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House takes on the case of a 7-year old boy who claims to be the subject of alien abduction and experimentation. Meanwhile, Cuddy and Wilson conspire to convince House that his last diagnosis was incorrect in the hope that he might learn some humility.
Tuesday September 12th, 2006
||Jan 26, 2007|
| UK (sky 1)
||Mar 29, 2007|
| DE (RTL)
||Sep 11, 2007|
| NL (SBS 6)
||Nov 03, 2009|
It can happen, usually due to a reproductive error at the biochemical level, that an organism contains cells from a different genetic line. Sometimes two eggs fuse or one egg develops with two sperm, or (as in this case) two embryoes fuse. In-vitro fertilization makes this condition more probable because of the number of embryoes typically implanted (normally only one will grow to maturity). Generally the immune system learns to recognize both sets of cells as "self" and the extra cells may cause no harm. In other cases (such as this one) the cells work incorrectly or not at all, with consequences ranging for the merely irritating to the life threatening, depending on where the cells are located.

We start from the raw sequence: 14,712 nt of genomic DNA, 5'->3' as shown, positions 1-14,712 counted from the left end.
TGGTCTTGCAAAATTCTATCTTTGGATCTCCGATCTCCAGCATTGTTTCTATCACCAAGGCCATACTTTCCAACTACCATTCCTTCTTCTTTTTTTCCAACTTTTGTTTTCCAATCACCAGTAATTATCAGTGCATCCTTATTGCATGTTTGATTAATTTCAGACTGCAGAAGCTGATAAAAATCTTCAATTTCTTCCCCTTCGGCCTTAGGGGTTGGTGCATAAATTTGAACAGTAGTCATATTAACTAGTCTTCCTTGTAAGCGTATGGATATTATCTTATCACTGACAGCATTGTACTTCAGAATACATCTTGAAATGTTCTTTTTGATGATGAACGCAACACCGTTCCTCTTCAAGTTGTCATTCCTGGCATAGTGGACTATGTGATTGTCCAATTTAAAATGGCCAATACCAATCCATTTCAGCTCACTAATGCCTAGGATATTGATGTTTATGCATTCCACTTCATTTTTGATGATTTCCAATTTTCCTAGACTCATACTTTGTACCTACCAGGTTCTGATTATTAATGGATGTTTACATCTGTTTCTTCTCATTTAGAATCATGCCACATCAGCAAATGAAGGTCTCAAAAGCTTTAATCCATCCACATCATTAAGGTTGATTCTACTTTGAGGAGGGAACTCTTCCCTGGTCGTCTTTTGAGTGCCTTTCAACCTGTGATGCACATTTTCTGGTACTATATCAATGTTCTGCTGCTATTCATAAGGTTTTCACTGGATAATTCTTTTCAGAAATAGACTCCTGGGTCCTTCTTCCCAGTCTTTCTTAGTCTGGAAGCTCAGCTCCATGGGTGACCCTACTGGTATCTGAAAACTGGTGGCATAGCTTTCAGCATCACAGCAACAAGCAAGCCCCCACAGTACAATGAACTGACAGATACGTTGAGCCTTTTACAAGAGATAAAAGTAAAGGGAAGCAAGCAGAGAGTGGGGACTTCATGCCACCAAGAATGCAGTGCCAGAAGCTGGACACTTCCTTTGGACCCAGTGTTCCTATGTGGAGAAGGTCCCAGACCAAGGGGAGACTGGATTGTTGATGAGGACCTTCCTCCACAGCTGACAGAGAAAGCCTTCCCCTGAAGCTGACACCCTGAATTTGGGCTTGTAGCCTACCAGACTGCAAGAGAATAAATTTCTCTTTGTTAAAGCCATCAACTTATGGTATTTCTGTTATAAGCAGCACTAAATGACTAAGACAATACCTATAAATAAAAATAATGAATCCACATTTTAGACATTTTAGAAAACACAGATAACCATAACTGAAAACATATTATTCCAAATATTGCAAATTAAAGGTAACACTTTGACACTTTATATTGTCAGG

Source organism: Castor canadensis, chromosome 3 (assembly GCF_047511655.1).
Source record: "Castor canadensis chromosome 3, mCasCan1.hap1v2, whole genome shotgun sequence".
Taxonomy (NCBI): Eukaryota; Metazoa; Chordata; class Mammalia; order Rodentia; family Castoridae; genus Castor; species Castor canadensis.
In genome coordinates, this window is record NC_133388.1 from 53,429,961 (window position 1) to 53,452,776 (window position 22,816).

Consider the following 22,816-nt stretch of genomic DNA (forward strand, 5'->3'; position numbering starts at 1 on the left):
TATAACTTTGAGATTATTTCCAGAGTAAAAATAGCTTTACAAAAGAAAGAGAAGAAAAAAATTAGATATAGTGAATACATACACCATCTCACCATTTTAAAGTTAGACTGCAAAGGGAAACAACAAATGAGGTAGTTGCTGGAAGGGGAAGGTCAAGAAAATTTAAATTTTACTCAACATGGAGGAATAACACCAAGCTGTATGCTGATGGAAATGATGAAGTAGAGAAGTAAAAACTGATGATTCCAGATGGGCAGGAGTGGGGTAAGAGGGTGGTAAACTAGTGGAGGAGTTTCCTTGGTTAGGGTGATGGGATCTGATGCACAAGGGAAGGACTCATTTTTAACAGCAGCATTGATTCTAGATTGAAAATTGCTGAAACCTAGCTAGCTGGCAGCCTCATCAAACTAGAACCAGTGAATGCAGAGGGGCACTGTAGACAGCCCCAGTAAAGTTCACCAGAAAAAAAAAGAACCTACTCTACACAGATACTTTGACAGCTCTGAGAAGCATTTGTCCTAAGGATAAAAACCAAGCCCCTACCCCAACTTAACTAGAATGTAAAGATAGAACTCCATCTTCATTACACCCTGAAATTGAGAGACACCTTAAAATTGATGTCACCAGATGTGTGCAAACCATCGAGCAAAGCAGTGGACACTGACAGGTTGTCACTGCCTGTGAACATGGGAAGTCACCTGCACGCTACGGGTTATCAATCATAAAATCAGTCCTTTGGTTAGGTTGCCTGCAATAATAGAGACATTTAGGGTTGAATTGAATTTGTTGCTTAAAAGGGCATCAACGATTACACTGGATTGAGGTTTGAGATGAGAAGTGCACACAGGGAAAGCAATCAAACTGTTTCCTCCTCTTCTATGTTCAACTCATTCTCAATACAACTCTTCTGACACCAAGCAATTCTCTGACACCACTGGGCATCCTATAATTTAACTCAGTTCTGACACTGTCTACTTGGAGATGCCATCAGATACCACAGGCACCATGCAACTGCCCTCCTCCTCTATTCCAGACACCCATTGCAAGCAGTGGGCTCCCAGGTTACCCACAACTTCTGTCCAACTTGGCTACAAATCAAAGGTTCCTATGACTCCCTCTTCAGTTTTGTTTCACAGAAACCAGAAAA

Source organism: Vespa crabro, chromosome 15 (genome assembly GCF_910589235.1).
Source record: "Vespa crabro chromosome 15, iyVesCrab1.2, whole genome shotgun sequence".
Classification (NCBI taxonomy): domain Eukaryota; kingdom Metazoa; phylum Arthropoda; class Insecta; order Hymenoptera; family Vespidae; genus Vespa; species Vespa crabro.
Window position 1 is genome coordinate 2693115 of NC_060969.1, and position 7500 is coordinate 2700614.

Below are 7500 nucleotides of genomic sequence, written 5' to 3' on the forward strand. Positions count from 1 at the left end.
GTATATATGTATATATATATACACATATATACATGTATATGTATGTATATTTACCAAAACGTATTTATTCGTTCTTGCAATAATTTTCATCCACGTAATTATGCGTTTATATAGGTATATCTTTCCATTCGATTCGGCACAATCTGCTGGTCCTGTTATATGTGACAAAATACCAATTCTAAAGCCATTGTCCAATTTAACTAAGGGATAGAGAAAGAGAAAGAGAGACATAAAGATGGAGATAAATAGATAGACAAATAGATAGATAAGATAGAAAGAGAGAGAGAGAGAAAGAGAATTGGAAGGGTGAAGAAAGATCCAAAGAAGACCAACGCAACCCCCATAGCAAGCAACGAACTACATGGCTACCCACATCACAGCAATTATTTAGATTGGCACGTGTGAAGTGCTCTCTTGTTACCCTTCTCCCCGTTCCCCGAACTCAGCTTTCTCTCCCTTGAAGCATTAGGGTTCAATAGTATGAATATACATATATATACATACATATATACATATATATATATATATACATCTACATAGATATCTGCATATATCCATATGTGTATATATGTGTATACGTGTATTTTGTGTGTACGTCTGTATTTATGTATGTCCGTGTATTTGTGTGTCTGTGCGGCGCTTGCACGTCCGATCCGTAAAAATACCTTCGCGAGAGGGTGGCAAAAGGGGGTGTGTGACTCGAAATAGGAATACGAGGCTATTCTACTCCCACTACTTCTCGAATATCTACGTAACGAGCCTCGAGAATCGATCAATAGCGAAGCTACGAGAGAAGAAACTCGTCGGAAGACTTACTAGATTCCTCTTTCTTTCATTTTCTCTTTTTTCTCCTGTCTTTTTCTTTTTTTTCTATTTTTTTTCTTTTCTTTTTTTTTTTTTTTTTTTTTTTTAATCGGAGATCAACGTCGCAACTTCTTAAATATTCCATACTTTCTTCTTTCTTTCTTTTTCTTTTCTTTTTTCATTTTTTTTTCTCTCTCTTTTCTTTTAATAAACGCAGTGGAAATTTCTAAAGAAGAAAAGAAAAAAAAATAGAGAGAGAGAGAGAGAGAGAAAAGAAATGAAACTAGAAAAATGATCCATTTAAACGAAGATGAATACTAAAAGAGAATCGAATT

House: (About a high-definition television set that the gang is using to watch a heart monitor) Foreman, I need you to steal one of these for me.
Foreman: (sarcastically) I'll ring up one of the homies.
Mother: You're talking about brain surgery.
House: I'm talking about really cool brain surgery.
"I was afraid your wings would melt"
Wilson refers here to the story of Daedelus and Icarus. In Greek mythology, Daedelus constructed wings of wood, wax and feathers so that he and his son might fly. The experiment worked, but Icarus, caught up in his new ability, flew too close to the sun. The wax melted, the feathers came loose, and the lad plunged to his death. The moral, if you like, is not to overreach yourself. (The Greeks believed the sun was a fire pulled through the sky each day by Apollo. To them, flying into the sky could easily put one in close proximity to it.)